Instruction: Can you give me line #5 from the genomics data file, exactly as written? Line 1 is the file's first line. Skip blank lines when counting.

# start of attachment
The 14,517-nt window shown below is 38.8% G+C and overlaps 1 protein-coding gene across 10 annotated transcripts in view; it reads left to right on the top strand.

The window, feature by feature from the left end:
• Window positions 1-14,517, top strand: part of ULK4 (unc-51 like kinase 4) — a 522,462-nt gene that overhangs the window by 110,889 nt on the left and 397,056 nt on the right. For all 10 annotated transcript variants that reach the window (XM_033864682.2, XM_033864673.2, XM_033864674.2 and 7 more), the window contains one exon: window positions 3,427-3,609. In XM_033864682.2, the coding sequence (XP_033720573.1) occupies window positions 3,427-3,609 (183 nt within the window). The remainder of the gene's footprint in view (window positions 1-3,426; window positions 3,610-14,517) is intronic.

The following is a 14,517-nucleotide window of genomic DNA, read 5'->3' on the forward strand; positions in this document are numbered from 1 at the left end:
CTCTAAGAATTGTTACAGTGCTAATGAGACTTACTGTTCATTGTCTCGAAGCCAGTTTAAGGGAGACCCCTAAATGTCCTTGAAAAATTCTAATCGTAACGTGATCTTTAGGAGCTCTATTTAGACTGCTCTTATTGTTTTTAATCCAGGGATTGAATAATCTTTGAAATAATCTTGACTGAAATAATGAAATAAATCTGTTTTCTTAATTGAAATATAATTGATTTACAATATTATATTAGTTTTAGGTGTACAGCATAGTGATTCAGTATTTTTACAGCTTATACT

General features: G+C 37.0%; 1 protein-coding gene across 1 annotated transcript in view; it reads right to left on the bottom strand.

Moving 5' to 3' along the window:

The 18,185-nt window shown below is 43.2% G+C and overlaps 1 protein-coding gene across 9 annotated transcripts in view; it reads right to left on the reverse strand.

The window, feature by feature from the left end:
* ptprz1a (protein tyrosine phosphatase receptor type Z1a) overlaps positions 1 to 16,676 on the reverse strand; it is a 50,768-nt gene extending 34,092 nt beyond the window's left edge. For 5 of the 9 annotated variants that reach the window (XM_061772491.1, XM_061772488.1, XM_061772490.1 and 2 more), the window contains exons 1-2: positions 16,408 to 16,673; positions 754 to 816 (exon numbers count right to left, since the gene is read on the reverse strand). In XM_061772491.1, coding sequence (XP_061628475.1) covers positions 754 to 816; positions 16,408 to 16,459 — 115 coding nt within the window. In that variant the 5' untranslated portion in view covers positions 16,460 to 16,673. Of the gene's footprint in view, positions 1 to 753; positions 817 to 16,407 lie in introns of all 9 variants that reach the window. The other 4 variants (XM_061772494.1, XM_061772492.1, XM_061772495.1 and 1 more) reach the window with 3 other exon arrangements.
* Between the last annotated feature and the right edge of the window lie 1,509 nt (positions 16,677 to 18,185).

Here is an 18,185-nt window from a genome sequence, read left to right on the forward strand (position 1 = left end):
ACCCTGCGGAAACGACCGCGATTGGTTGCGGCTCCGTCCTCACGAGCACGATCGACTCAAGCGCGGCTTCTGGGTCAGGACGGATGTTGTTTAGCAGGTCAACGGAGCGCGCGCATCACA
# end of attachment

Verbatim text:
CTCTAAGAATTGTTACAGTGCTAATGAGACTTACTGTTCATTGTCTCGAAGCCAGTTTAAGGGAGACCCCTAAATGTCCTTGAAAAATTCTAATCGTAACGTGATCTTTAGGAGCTCTATTTAGACTGCTCTTATTGTTTTTAATCCAGGGATTGAATAATCTTTGAAATAATCTTGACTGAAATAATGAAATAAATCTGTTTTCTTAATTGAAATATAATTGATTTACAATATTATATTAGTTTTAGGTGTACAGCATAGTGATTCAGTATTTTTACAGCTTATACT